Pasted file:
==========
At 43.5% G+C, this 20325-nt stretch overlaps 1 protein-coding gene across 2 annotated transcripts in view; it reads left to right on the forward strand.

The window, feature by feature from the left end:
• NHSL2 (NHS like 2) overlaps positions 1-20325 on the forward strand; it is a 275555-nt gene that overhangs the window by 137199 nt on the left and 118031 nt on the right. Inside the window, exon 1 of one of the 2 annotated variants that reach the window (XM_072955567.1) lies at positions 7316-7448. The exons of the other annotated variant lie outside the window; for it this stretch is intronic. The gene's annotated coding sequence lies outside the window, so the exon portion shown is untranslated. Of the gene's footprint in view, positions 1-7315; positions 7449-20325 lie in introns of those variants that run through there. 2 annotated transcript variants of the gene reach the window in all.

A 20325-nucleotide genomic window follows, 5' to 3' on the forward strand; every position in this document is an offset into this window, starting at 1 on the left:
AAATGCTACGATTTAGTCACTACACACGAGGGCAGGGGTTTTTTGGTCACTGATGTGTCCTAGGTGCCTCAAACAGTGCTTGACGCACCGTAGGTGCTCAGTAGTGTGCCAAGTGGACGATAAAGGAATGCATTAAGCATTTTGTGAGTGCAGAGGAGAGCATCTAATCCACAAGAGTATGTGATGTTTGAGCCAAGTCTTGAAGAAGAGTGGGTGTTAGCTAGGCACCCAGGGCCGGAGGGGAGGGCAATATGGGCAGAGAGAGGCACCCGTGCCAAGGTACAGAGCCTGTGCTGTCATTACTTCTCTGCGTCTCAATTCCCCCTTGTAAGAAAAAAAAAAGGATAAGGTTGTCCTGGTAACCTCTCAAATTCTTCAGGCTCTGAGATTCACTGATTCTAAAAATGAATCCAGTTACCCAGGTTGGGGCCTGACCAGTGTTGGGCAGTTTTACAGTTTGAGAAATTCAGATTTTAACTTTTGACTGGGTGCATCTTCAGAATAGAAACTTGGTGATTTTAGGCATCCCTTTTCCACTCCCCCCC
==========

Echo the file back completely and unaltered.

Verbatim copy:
At 43.5% G+C, this 20325-nt stretch overlaps 1 protein-coding gene across 2 annotated transcripts in view; it reads left to right on the forward strand.

The window, feature by feature from the left end:
• NHSL2 (NHS like 2) overlaps positions 1-20325 on the forward strand; it is a 275555-nt gene that overhangs the window by 137199 nt on the left and 118031 nt on the right. Inside the window, exon 1 of one of the 2 annotated variants that reach the window (XM_072955567.1) lies at positions 7316-7448. The exons of the other annotated variant lie outside the window; for it this stretch is intronic. The gene's annotated coding sequence lies outside the window, so the exon portion shown is untranslated. Of the gene's footprint in view, positions 1-7315; positions 7449-20325 lie in introns of those variants that run through there. 2 annotated transcript variants of the gene reach the window in all.

A 20325-nucleotide genomic window follows, 5' to 3' on the forward strand; every position in this document is an offset into this window, starting at 1 on the left:
AAATGCTACGATTTAGTCACTACACACGAGGGCAGGGGTTTTTTGGTCACTGATGTGTCCTAGGTGCCTCAAACAGTGCTTGACGCACCGTAGGTGCTCAGTAGTGTGCCAAGTGGACGATAAAGGAATGCATTAAGCATTTTGTGAGTGCAGAGGAGAGCATCTAATCCACAAGAGTATGTGATGTTTGAGCCAAGTCTTGAAGAAGAGTGGGTGTTAGCTAGGCACCCAGGGCCGGAGGGGAGGGCAATATGGGCAGAGAGAGGCACCCGTGCCAAGGTACAGAGCCTGTGCTGTCATTACTTCTCTGCGTCTCAATTCCCCCTTGTAAGAAAAAAAAAAGGATAAGGTTGTCCTGGTAACCTCTCAAATTCTTCAGGCTCTGAGATTCACTGATTCTAAAAATGAATCCAGTTACCCAGGTTGGGGCCTGACCAGTGTTGGGCAGTTTTACAGTTTGAGAAATTCAGATTTTAACTTTTGACTGGGTGCATCTTCAGAATAGAAACTTGGTGATTTTAGGCATCCCTTTTCCACTCCCCCCC